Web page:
A: I paid a visit to the Máj housing estate there. I spoke with people from the majority and with Romani people. It is evident that this is a place where the number of low-income residents has been increasing for some time, people who can't get housing in more lucrative parts of town. Of course, the housing estate is not occupied only by Romani people, only a couple hundred live there compared to many thousands of non-Romani residents. Moreover, the housing estate is very well-maintained, it's been renovated, and even the apartments of the Romani residents there absolutely cannot be compared to those in other places in the Czech Republic where there are problems in coexistence between the majority and this minority. However, for a long time no one has paid any attention to ensuring there are sufficient public amenities, investing in them, or that there are alternatives for spending one's free time there, so children and young people have started gathering in various parts of the housing estate, and that is not necessarily pleasant for everybody, as it increases tensions. It's not far from that to a conflict that launches an avalanche. Moreover, in South Bohemia there have long been strong cells of right-wing extremists who have skillfully exploited this recent dispute. Even a full week after the incident at the playground they managed to spread hateful ideas through social networking sites and incite locals on the scene to do what we have seen on the news.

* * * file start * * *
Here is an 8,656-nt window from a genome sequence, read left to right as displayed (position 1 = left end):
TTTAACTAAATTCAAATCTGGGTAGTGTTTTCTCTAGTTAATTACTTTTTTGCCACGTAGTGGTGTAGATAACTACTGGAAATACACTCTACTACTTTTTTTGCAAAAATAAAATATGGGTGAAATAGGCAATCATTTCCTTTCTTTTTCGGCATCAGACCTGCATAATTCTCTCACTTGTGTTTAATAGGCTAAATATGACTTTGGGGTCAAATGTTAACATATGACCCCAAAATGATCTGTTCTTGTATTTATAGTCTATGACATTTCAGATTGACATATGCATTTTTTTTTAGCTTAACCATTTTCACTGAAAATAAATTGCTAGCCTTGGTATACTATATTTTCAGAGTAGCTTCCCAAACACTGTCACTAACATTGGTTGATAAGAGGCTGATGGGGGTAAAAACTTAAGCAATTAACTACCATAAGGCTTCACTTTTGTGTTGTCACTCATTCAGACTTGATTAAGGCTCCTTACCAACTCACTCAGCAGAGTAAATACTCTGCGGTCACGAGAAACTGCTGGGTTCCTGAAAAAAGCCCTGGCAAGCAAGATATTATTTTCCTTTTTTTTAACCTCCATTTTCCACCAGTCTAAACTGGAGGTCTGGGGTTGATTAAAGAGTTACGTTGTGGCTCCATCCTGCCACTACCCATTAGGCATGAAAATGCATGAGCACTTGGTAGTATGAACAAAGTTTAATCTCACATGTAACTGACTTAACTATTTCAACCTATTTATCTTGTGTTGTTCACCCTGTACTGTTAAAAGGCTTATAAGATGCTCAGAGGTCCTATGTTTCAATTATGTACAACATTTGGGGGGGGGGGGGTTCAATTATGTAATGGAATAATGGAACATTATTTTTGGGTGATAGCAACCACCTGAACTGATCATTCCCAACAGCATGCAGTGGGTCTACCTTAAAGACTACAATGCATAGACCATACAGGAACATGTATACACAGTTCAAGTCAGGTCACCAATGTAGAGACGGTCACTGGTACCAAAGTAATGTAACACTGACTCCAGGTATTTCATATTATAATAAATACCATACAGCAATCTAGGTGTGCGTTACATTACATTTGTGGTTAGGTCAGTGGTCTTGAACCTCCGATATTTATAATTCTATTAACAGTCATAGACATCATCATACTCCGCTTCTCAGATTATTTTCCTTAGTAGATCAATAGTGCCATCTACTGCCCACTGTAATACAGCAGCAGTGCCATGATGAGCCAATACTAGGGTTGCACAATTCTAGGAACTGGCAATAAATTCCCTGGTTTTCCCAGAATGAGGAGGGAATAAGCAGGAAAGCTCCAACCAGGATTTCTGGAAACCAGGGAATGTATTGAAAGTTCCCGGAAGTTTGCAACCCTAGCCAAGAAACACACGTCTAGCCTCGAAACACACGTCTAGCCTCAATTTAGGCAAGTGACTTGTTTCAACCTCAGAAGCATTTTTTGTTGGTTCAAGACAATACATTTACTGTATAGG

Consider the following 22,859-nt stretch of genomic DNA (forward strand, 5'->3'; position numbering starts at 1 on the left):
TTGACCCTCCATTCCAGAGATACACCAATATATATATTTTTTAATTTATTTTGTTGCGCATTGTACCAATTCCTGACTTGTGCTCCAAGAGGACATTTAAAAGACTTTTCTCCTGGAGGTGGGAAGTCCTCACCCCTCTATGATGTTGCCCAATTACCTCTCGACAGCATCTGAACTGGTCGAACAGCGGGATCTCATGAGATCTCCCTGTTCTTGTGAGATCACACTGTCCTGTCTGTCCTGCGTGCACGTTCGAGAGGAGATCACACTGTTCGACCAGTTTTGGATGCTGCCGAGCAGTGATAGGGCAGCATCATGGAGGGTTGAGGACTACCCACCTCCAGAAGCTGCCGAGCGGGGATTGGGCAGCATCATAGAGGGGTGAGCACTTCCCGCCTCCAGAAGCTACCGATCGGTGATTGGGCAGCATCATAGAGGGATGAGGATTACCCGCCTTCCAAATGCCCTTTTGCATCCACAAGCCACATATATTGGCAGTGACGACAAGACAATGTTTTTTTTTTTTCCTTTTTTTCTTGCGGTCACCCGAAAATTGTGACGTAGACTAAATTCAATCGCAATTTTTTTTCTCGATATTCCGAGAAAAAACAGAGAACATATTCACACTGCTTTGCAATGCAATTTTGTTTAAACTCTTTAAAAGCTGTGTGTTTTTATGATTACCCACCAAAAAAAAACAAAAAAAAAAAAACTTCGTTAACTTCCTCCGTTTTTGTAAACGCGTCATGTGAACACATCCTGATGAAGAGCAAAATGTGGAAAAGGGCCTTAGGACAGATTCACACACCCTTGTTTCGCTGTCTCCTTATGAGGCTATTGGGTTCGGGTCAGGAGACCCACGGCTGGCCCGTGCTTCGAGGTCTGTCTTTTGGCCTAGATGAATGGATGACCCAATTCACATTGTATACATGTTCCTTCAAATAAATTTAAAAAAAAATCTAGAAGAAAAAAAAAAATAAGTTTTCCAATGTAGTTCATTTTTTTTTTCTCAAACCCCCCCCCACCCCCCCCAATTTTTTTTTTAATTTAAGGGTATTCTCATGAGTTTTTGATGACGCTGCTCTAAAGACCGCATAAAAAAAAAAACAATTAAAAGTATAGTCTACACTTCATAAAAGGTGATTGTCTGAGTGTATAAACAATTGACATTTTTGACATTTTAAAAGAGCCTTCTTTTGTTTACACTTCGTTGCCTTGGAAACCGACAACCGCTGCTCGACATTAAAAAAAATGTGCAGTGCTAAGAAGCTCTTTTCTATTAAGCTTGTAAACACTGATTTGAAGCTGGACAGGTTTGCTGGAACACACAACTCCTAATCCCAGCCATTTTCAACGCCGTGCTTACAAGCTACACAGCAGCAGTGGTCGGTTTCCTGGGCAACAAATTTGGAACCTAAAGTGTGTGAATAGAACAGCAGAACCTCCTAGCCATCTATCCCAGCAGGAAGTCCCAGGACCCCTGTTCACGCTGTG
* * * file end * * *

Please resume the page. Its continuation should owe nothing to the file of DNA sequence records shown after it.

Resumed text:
Q: Has this country made any progress at all during the past 20 years on Romani integration - isn't everything worse?
A: The situation has truly deteriorated in many respects and there are many reasons for that. During a worsening economic situation when there is increased pressure to find work, those who are the least qualified have no success. People who are losing their jobs today have to look for a long time before finding a new one. They gradually lose both their motivation and their work habits and learn how to live on welfare. Many impoverished people cannot attain good-quality housing, and many end up in residential hotels, where they pay sometimes as much as CZK 20 000 per month for one room. Unfortunately, the housing benefit system makes this possible, and that money ends up in the pockets of the so-called "poverty businessmen", in particular the owners of the residential hotels. On the other hand, there still exist many places that are willing to address this situation in a more systematic way. I have visited many of them, in particular Cheb, Krásná Lípa in the Šluknov district, and Kutná Hora. Many of them collaborate with the Czech Government Agency for Social Inclusion. We have managed to introduce many preventative activities and social services to help resolve many problems in those places. Unfortunately, these successful examples are not as visible as the failures. We need these functioning examples to spread elsewhere.
Q: Are there any relevant data available regarding so-called welfare abuse?